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Costco has chartered three ocean-going vessels for use next year in an effort to circumvent some of the shipping and transport bottlenecks that continue to emerge in the wake of the coronavirus pandemic.

Richard Galanti, Costco’s chief financial officer, singled out supply chain and inflation as two of the biggest current issues for the retailer.

They have led to the company paying at least double what it used to for containers and shipping, and underpin an estimate that overall price inflation for the products that Costco sells is running at 3.5-4.5 per cent.

During an earnings call on Thursday, Galanti listed the factors that were putting pressure on the supply chain and inflation. These included port delays, higher costs for labour and freight, increased demand in certain product categories and higher commodities, as well as shortages of containers, components (such as computer chips and chemicals), raw materials, trucks and drivers.

“It’s a lot of fun right now,” he said dryly.

Costco and its suppliers were now paying two to six times what they used to for containers and shipping, Galanti said, although the company continued to work to “mitigate cost increases in a variety of different ways and hold down and/or mitigate our price increases passed onto the members”.

Costco had chartered three ocean-going vessels — and leased “several thousand containers” for use on them — for the next year to transport containers between Asia and the US and Canada, Galanti added. Each ship could carry 800 to 1,000 containers at a time and would make about 10 deliveries during 12 months.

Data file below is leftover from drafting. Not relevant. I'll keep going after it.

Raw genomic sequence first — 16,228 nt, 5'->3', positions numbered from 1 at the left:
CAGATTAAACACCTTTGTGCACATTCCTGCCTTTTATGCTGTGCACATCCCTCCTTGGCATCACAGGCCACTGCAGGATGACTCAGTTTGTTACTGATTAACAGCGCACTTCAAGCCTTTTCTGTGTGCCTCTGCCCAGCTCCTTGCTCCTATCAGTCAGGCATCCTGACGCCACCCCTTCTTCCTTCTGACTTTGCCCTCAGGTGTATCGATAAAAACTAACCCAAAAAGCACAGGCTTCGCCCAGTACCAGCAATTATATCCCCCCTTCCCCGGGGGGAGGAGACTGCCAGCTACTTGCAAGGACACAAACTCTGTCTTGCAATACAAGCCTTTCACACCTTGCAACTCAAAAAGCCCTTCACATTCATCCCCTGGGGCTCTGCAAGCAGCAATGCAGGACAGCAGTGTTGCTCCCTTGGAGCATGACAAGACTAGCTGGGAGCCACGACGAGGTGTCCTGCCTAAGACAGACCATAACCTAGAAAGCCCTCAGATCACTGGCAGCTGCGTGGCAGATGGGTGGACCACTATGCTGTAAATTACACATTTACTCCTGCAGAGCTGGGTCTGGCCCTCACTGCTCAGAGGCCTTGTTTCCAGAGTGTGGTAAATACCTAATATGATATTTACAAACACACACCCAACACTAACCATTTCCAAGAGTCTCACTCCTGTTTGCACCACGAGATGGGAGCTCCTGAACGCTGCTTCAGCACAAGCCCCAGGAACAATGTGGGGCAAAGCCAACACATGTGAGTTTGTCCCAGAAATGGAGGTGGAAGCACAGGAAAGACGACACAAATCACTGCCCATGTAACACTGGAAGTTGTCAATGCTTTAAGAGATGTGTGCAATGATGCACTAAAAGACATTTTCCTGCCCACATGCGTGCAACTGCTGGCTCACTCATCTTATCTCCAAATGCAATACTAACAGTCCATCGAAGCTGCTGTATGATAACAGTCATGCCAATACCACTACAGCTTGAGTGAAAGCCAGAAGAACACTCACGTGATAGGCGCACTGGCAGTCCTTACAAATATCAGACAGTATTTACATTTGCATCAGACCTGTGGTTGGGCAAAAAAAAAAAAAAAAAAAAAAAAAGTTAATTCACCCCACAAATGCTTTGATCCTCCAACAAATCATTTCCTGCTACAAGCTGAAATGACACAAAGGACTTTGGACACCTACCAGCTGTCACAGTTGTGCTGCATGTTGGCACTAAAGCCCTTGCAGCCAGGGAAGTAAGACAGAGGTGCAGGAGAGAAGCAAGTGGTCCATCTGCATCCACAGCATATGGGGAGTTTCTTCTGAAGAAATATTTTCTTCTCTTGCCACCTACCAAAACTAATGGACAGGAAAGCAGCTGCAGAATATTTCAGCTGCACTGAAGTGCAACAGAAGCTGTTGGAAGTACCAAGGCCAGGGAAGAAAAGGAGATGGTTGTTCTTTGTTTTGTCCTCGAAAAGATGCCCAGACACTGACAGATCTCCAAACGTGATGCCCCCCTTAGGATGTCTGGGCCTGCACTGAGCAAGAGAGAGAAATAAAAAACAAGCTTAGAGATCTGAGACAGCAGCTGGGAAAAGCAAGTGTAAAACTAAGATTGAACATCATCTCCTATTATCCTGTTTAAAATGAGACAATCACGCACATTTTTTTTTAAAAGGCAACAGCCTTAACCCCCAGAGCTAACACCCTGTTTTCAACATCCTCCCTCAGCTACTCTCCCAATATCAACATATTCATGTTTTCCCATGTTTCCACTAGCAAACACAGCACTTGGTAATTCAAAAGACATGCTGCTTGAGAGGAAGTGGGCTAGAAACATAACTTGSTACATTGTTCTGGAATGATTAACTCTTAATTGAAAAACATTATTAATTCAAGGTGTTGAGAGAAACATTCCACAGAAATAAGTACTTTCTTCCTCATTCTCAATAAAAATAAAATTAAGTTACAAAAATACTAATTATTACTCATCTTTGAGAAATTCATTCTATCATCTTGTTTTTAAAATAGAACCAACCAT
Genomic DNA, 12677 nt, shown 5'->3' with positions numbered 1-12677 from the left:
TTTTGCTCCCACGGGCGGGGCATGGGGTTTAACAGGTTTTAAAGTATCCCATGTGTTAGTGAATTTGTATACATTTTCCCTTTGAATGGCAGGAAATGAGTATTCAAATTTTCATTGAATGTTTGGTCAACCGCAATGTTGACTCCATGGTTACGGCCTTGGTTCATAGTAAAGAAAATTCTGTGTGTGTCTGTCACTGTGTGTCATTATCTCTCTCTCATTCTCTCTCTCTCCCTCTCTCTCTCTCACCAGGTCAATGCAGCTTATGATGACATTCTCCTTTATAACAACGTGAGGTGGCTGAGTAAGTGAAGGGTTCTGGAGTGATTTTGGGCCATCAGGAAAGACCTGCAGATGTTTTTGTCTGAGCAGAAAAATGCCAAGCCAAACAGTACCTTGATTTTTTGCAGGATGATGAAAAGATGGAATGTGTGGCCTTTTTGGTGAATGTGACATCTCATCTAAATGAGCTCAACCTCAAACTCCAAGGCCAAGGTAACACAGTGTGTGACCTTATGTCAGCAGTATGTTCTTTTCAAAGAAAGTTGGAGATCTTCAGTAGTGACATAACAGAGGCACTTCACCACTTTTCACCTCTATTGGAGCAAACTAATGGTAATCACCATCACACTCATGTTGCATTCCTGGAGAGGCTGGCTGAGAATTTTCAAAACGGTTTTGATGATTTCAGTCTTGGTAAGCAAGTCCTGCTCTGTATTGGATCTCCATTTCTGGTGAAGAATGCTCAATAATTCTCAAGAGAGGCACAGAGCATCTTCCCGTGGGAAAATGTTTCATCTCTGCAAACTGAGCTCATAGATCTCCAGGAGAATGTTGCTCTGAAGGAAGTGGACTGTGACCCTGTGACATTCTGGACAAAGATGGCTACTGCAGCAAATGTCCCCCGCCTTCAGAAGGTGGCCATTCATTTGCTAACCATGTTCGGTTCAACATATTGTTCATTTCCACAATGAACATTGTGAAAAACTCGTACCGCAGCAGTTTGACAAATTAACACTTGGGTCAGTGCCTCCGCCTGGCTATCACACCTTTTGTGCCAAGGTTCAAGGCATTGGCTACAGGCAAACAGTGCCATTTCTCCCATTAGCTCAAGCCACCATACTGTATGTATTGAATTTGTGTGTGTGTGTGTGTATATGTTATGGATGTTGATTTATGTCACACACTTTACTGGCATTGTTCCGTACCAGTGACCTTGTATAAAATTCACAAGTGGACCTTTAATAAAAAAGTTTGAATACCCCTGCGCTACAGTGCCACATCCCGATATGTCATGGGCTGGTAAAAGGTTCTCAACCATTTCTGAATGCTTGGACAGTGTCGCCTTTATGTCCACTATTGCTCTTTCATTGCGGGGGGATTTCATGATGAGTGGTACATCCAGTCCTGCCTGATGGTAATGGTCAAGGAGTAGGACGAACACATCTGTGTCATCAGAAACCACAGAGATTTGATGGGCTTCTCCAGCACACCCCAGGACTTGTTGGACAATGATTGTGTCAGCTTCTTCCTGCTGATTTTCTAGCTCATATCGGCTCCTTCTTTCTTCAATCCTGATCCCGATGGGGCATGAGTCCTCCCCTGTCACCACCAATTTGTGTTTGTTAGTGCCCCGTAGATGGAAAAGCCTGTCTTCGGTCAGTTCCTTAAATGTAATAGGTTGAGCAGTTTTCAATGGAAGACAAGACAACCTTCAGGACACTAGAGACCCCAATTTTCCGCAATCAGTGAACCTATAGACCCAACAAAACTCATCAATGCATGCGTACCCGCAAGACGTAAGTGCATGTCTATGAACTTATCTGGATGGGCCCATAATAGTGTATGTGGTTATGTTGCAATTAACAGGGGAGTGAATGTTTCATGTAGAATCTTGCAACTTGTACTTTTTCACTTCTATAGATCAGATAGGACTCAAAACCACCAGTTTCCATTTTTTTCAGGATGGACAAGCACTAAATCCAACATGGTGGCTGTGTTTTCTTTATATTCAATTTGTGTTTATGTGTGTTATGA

Such a move should help insulate the company from further increases in shipping prices and offer more certainty in bringing its products to market.

In a series of “inflationary sound bites”, Galanti said prices for pulp and paper goods were up 4-8 per cent, while those for many plastic products were up 5-11 per cent. Prices for certain apparel items were up 3-10 per cent and fresh food inflation was in the “mid- to high-single digits”, led by meat.

Galanti said Costco now estimated overall price inflation on the products it sells to be 3.5-4.5 per cent, compared with a “best guess” back in March of 1-1.5 per cent.

Costco has not been alone among retailers that have brought forward orders for holiday periods in an effort to beat bottlenecks, and Galanti said the company was continuing to do this, not just with toys and seasonal items, but “anything you can get your hands on”.

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